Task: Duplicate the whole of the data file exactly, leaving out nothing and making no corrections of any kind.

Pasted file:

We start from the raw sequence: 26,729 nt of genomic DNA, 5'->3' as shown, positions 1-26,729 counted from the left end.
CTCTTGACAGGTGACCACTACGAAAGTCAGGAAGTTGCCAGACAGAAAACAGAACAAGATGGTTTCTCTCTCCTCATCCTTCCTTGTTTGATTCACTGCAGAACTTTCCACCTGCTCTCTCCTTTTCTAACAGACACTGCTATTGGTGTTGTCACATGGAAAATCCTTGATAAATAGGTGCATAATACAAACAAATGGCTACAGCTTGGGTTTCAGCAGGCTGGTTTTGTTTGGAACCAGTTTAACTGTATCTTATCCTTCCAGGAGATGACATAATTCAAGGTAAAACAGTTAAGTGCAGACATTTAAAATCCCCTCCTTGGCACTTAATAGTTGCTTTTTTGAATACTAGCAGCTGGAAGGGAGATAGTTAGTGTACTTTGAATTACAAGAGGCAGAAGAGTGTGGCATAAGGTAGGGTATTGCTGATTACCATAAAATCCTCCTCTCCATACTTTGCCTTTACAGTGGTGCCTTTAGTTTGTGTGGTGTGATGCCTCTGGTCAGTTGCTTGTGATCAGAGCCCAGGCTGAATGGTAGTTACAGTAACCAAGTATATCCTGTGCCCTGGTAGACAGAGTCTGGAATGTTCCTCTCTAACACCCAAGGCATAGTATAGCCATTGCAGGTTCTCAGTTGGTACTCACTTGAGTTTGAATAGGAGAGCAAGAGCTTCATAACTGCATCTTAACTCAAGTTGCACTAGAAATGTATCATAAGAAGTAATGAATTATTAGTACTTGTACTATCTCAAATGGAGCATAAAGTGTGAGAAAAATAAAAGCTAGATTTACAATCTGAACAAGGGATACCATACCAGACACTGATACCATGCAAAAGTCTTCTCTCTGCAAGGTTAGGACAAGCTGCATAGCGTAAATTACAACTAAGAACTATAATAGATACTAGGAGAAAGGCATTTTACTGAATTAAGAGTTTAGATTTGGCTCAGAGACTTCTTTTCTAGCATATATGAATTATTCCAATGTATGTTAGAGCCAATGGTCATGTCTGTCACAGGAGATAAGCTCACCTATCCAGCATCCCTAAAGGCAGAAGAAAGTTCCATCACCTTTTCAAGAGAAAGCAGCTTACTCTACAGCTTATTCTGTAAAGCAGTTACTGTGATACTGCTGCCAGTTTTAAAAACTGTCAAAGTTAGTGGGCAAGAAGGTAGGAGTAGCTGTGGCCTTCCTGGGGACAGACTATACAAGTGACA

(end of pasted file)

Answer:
We start from the raw sequence: 26,729 nt of genomic DNA, 5'->3' as shown, positions 1-26,729 counted from the left end.
CTCTTGACAGGTGACCACTACGAAAGTCAGGAAGTTGCCAGACAGAAAACAGAACAAGATGGTTTCTCTCTCCTCATCCTTCCTTGTTTGATTCACTGCAGAACTTTCCACCTGCTCTCTCCTTTTCTAACAGACACTGCTATTGGTGTTGTCACATGGAAAATCCTTGATAAATAGGTGCATAATACAAACAAATGGCTACAGCTTGGGTTTCAGCAGGCTGGTTTTGTTTGGAACCAGTTTAACTGTATCTTATCCTTCCAGGAGATGACATAATTCAAGGTAAAACAGTTAAGTGCAGACATTTAAAATCCCCTCCTTGGCACTTAATAGTTGCTTTTTTGAATACTAGCAGCTGGAAGGGAGATAGTTAGTGTACTTTGAATTACAAGAGGCAGAAGAGTGTGGCATAAGGTAGGGTATTGCTGATTACCATAAAATCCTCCTCTCCATACTTTGCCTTTACAGTGGTGCCTTTAGTTTGTGTGGTGTGATGCCTCTGGTCAGTTGCTTGTGATCAGAGCCCAGGCTGAATGGTAGTTACAGTAACCAAGTATATCCTGTGCCCTGGTAGACAGAGTCTGGAATGTTCCTCTCTAACACCCAAGGCATAGTATAGCCATTGCAGGTTCTCAGTTGGTACTCACTTGAGTTTGAATAGGAGAGCAAGAGCTTCATAACTGCATCTTAACTCAAGTTGCACTAGAAATGTATCATAAGAAGTAATGAATTATTAGTACTTGTACTATCTCAAATGGAGCATAAAGTGTGAGAAAAATAAAAGCTAGATTTACAATCTGAACAAGGGATACCATACCAGACACTGATACCATGCAAAAGTCTTCTCTCTGCAAGGTTAGGACAAGCTGCATAGCGTAAATTACAACTAAGAACTATAATAGATACTAGGAGAAAGGCATTTTACTGAATTAAGAGTTTAGATTTGGCTCAGAGACTTCTTTTCTAGCATATATGAATTATTCCAATGTATGTTAGAGCCAATGGTCATGTCTGTCACAGGAGATAAGCTCACCTATCCAGCATCCCTAAAGGCAGAAGAAAGTTCCATCACCTTTTCAAGAGAAAGCAGCTTACTCTACAGCTTATTCTGTAAAGCAGTTACTGTGATACTGCTGCCAGTTTTAAAAACTGTCAAAGTTAGTGGGCAAGAAGGTAGGAGTAGCTGTGGCCTTCCTGGGGACAGACTATACAAGTGACA